Teachers Are Becoming Nurses
February 15, 2000
With the number of disabled children attending public schools rising, teachers are increasingly being called upon to administer health care to their charges. Their duties can range from administering shots to diabetic children to performing urinary catherizations.
Teachers are understandably afraid that they will hurt a child by doing something incorrectly, then be held personally responsible. But their new role has been forced on them as a result of federal legislation and government regulations.
- The number of children with disabilities in the nation's public schools has escalated 20 percent in the past decade -- to nearly 11 percent of the 52.7 million students in kindergarten through 12th grade.
- Parents and others file an estimated 2,500 cases each year with the Department of Education's Office for Civil Rights -- half of all cases filed with the office -- seeking accommodations for their disabled offspring.
- Teachers and school administrators are suddenly feeling the full impact of the 1977 Individuals with Disabilities Education Act, which entitles children with disabilities to a free public education, and Section 504 of the Vocational Rehabilitation Act of 1973, which prohibits discrimination against the disabled in any federally-funded program.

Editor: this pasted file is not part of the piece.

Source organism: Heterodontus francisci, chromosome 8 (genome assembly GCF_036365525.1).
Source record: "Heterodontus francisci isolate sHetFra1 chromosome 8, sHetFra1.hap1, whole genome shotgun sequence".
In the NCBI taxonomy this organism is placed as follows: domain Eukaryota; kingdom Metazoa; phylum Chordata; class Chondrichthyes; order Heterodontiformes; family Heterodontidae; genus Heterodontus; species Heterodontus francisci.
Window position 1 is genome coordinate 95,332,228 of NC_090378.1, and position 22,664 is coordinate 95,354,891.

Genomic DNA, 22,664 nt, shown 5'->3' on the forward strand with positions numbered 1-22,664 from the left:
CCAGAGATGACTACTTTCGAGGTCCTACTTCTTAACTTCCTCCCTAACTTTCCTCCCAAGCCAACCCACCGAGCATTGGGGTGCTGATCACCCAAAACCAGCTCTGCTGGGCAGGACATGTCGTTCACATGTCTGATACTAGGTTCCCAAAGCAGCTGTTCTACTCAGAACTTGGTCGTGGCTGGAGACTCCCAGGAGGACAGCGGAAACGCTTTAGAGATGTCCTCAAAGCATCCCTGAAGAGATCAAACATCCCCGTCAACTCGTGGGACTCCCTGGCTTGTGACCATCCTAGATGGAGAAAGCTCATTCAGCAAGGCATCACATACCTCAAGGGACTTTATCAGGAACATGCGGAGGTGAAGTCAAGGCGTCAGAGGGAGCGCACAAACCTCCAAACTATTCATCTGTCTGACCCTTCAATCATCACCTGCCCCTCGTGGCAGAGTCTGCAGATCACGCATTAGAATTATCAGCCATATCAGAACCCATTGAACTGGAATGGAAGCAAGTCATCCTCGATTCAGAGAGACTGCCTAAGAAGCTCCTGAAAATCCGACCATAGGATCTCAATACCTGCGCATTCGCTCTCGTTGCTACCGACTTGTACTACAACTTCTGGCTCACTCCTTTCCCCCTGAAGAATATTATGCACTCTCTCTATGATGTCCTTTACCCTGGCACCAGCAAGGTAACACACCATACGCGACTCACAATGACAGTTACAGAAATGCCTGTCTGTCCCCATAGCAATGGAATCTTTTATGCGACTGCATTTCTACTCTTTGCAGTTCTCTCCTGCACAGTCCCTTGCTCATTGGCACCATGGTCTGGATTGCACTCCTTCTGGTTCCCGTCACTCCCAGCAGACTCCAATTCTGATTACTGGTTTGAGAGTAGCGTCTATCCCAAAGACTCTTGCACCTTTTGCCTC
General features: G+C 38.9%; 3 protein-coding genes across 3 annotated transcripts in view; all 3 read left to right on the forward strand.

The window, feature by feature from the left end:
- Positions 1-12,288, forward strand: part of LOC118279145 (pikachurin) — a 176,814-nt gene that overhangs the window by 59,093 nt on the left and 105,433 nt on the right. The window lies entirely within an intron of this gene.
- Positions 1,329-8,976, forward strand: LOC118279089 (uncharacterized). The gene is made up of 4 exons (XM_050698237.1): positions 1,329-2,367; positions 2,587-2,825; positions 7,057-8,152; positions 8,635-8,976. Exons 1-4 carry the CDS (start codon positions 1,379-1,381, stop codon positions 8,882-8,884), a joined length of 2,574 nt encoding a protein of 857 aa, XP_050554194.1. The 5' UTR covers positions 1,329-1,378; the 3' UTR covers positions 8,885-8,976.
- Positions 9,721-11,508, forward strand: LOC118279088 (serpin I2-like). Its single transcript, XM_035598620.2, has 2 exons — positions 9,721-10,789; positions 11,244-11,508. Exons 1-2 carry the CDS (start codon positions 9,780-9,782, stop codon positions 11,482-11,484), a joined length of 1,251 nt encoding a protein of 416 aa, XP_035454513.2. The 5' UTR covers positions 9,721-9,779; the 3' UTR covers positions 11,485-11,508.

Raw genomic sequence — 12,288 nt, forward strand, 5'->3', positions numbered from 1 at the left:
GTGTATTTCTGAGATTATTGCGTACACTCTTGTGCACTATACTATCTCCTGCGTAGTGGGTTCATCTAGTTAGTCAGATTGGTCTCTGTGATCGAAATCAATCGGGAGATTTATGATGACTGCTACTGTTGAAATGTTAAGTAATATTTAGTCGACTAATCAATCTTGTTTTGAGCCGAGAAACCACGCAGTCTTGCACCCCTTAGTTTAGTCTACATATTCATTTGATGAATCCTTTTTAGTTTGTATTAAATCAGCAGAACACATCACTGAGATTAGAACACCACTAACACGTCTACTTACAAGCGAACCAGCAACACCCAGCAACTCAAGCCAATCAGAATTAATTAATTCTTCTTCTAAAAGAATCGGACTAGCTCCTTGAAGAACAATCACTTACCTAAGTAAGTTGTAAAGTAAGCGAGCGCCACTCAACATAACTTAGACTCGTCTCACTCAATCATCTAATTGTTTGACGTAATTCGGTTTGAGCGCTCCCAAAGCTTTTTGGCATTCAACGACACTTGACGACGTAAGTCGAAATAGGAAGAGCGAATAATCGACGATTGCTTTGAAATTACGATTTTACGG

What about using school nurses? The problem is they are in short supply and can make more money elsewhere. The ratio of nurses to students in some school districts is below one per 10,000, experts report. Many nurses carry pagers and drive from school to school.
Also, the push to reduce the number of students in classrooms means that available funds must be directed to hiring more teachers -- which means less money is available to hire nurses.
Source: Linda Temple, "Disputed Health Duties Injected into Teaching of Disabled," USA Today, February 15, 2000.
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